Security, security, security. Many researchers have simply relied on copying industry approaches to managing data, which could leave people vulnerable to security breaches and the risk of sensitive information about their health falling into unwanted hands. Getting it right isn’t easy, but it can be done: encryption, firewalls, multi-layered surveillance, and identity verification systems are all established methods to keep user information secure and prevent unauthorized use of data. Researchers sometimes lack the technical knowledge needed to build such protections into the architecture of smartphone apps and their corresponding research networks, and cost can certainly be a deterrent. But the investment must be made.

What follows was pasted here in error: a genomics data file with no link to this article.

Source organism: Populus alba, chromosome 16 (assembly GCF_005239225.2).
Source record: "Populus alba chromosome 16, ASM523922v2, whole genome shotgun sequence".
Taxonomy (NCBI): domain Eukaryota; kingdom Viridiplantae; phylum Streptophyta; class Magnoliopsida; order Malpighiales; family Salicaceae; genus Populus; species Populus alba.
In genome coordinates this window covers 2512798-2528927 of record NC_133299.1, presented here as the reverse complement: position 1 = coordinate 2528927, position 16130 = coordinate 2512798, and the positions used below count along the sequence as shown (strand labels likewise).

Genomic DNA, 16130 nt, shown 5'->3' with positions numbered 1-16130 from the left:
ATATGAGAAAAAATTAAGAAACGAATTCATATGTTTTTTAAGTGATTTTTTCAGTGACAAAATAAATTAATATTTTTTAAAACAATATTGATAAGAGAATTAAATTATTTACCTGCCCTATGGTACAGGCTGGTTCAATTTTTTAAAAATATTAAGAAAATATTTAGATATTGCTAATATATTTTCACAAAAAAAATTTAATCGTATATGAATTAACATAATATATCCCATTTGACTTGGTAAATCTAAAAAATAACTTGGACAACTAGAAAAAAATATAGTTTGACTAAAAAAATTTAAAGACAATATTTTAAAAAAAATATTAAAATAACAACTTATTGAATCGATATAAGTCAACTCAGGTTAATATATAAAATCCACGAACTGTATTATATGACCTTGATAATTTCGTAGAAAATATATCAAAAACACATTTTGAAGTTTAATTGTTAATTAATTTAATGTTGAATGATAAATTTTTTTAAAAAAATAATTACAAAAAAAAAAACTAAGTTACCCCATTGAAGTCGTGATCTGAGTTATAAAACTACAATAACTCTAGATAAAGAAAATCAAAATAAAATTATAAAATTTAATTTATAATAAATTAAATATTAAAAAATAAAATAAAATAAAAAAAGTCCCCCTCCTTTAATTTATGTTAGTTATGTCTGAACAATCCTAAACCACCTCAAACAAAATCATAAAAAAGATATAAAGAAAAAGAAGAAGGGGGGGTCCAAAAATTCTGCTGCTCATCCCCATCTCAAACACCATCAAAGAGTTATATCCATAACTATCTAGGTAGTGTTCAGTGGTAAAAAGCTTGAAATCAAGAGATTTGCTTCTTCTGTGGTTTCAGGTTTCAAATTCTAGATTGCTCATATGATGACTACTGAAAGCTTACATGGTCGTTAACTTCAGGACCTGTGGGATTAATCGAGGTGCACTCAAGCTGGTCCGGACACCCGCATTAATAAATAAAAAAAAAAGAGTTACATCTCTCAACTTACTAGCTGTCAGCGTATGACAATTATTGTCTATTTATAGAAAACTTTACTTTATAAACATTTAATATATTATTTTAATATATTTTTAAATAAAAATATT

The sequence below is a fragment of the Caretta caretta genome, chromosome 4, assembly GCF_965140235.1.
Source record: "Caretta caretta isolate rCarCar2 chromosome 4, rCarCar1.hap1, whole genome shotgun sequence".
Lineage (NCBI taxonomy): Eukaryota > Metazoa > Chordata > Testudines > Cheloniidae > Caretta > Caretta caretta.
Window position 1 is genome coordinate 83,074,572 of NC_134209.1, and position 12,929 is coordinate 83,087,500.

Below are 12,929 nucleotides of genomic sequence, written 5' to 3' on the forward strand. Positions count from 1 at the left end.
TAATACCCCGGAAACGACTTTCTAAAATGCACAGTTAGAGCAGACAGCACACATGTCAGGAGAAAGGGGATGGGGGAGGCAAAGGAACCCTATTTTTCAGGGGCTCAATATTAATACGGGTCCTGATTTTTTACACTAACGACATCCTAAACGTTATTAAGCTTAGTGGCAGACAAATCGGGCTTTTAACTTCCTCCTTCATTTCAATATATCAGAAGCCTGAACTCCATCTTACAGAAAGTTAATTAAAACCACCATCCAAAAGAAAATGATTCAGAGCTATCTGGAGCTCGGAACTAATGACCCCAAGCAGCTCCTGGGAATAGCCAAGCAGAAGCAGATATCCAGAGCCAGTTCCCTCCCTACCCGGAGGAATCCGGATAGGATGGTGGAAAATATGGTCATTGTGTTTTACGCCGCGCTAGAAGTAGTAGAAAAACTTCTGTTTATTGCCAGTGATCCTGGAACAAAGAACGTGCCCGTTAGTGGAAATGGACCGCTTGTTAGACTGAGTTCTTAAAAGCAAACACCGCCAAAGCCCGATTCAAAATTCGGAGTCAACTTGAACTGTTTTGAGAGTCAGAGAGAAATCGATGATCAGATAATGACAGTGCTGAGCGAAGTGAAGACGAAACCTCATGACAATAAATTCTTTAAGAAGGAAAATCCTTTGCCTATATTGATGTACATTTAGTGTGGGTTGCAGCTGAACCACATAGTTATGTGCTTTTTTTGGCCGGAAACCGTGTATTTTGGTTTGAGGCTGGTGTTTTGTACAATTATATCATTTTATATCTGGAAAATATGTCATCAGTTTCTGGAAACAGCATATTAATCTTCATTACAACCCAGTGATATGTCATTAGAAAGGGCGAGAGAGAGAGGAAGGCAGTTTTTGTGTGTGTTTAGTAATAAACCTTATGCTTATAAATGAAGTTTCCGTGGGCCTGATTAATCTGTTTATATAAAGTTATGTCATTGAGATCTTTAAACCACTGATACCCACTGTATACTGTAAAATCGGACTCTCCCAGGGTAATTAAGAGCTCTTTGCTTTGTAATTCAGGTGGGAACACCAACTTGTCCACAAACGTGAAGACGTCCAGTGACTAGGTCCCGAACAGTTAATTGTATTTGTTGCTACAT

This is a new way of thinking for most researchers and they’ll need to develop some new muscles. CORE is a platform where researchers can learn from one another about what is working and what is not in this still-young world of digital research.
Finally, a word of advice for consumers: When signing up for an app-based study or downloading a health app, be aware of the privacy pitfalls. Pay close attention to what you’re giving the app access to; check reviews and ratings and seek alternatives if you have any cause for concern.
Read the report Reinventing Discovery to learn more about these challenges and how researchers are responding.
And if you’re already exploring how to make data sharing more meaningful for consumers and research participants, share your thoughts below.
About the Author
Paul Tarini, senior program officer, focuses on exploration, discovery, learning, and emerging trends that are important to building a Culture of Health, as well as fostering connections between health and health care. Read his full bio.